Data Nugget History
Utilizing the unique teacher-graduate fellow partnership organized by the Kellogg Biological Station’s GK-12 program, Data Nuggets were created by graduate students in response to discussions with Michigan teachers who expressed concern about students’ ability to make claims based on evidence. When first designing Nuggets, GK-12 fellows held a teacher workshop at KBS to solicit feedback on the structure, organization, and content to make Data Nuggets a teacher and classroom friendly resource that could be used at all grade levels. Teacher feedback continues to be an invaluable component to the development of the Nuggets as we travel to conferences such as ESA Life Discovery and National Association of Biology Teachers. More recently, the Nugget network has expanded beyond GK-12 to include datasets from graduate students, faculty, teachers, and undergraduate researchers at KBS.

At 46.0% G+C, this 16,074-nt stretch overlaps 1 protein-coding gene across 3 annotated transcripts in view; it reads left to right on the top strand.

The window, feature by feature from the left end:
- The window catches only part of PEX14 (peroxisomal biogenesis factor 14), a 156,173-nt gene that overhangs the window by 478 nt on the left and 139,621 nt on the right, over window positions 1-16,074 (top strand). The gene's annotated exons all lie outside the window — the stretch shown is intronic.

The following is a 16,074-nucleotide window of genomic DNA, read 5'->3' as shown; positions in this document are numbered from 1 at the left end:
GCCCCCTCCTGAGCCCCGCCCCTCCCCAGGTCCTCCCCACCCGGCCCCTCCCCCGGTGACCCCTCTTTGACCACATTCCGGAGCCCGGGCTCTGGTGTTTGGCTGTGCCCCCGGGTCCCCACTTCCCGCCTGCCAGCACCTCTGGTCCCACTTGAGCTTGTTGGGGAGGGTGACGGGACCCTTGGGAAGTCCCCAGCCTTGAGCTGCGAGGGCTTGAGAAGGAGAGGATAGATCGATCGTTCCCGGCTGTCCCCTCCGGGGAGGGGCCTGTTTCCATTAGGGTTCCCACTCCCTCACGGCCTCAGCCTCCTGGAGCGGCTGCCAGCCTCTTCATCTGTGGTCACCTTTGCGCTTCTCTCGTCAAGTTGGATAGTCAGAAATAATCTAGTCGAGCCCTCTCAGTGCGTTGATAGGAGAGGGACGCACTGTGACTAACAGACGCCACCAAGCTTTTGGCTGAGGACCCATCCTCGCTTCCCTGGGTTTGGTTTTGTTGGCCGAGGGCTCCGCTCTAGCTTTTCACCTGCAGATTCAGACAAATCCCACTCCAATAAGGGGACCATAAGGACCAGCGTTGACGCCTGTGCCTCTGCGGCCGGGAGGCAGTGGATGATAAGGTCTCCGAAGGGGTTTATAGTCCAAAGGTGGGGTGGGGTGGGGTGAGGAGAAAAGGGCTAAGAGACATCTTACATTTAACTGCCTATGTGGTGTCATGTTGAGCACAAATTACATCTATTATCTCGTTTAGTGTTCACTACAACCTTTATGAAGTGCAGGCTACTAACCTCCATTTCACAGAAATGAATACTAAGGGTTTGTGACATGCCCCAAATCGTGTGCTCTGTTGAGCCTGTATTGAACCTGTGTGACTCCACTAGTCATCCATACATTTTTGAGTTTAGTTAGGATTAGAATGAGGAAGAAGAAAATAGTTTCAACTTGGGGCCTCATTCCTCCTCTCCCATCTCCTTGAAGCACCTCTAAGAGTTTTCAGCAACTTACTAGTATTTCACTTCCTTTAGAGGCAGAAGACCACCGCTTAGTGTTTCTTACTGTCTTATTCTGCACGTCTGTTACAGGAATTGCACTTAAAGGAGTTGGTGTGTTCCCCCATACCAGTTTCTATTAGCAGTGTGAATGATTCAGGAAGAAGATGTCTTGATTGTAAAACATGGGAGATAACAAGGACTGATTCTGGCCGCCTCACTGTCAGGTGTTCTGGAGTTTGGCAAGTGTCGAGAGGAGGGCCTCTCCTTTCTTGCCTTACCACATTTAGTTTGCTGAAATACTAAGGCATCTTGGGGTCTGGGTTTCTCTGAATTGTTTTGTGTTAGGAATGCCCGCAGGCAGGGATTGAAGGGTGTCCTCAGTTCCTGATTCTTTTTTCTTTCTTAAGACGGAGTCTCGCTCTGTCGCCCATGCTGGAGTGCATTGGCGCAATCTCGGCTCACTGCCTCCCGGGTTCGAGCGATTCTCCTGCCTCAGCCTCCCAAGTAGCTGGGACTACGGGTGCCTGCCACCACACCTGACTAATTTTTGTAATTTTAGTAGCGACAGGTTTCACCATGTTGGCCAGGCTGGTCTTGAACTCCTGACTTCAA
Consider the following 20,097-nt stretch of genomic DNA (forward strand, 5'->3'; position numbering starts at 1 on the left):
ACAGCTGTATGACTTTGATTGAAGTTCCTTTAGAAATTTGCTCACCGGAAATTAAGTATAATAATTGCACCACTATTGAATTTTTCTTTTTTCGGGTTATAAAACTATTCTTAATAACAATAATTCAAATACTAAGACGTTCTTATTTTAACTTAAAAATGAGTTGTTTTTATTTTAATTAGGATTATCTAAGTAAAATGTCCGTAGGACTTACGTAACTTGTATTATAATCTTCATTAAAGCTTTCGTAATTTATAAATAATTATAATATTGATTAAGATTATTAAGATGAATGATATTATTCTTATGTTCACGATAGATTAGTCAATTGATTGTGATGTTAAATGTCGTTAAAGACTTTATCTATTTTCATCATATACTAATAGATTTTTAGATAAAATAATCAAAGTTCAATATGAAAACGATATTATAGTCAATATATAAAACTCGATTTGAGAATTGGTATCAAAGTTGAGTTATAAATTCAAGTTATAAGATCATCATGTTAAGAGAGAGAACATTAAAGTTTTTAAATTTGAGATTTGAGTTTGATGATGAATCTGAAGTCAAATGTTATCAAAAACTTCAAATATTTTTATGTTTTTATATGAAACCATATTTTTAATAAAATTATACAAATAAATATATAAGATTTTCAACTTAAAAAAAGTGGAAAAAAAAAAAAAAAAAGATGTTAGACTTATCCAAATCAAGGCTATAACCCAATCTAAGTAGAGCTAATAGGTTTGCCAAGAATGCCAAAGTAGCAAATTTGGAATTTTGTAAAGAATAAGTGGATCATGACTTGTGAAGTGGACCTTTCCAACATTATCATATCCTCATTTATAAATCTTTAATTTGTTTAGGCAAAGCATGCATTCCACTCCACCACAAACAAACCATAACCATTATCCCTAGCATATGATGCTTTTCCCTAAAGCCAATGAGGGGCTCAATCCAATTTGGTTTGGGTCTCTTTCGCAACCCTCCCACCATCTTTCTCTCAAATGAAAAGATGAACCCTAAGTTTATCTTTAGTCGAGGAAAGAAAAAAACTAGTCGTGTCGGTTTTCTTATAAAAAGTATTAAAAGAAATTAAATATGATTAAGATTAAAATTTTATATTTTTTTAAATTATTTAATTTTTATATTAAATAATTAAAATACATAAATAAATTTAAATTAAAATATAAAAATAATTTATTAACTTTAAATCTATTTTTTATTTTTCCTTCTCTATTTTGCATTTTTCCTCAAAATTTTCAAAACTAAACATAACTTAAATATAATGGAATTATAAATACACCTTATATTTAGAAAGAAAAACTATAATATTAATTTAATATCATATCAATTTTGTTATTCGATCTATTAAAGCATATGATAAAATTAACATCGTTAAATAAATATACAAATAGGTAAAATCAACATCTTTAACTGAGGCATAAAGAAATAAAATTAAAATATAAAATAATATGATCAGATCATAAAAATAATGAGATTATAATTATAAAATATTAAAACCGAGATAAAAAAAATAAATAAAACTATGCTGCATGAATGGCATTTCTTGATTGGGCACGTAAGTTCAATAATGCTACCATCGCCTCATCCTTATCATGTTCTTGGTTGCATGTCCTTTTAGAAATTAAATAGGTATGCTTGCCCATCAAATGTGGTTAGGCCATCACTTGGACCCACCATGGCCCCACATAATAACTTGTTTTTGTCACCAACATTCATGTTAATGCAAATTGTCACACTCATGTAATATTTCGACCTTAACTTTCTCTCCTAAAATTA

The Future of Data Nuggets: Integration of BEACON research
For the next year, we will be supported by BEACON funds to address both the challenges BEACON researchers face when communicating evolution to broad audiences and the lack of education resources available for teachers to teach quantitative skills. Utilizing BEACON’s network and resources we are excited to:
1) develop and implement an assessment tool documenting the ability of Data Nuggets to improve students’ quantitative skills and understanding of science
2) provide professional development for BEACON researchers by facilitating workshops at each institution to create Data Nuggets from their research
3) enhance accessibility of Data Nuggets by creating a user-friendly website and presenting Data Nuggets at teacher conferences.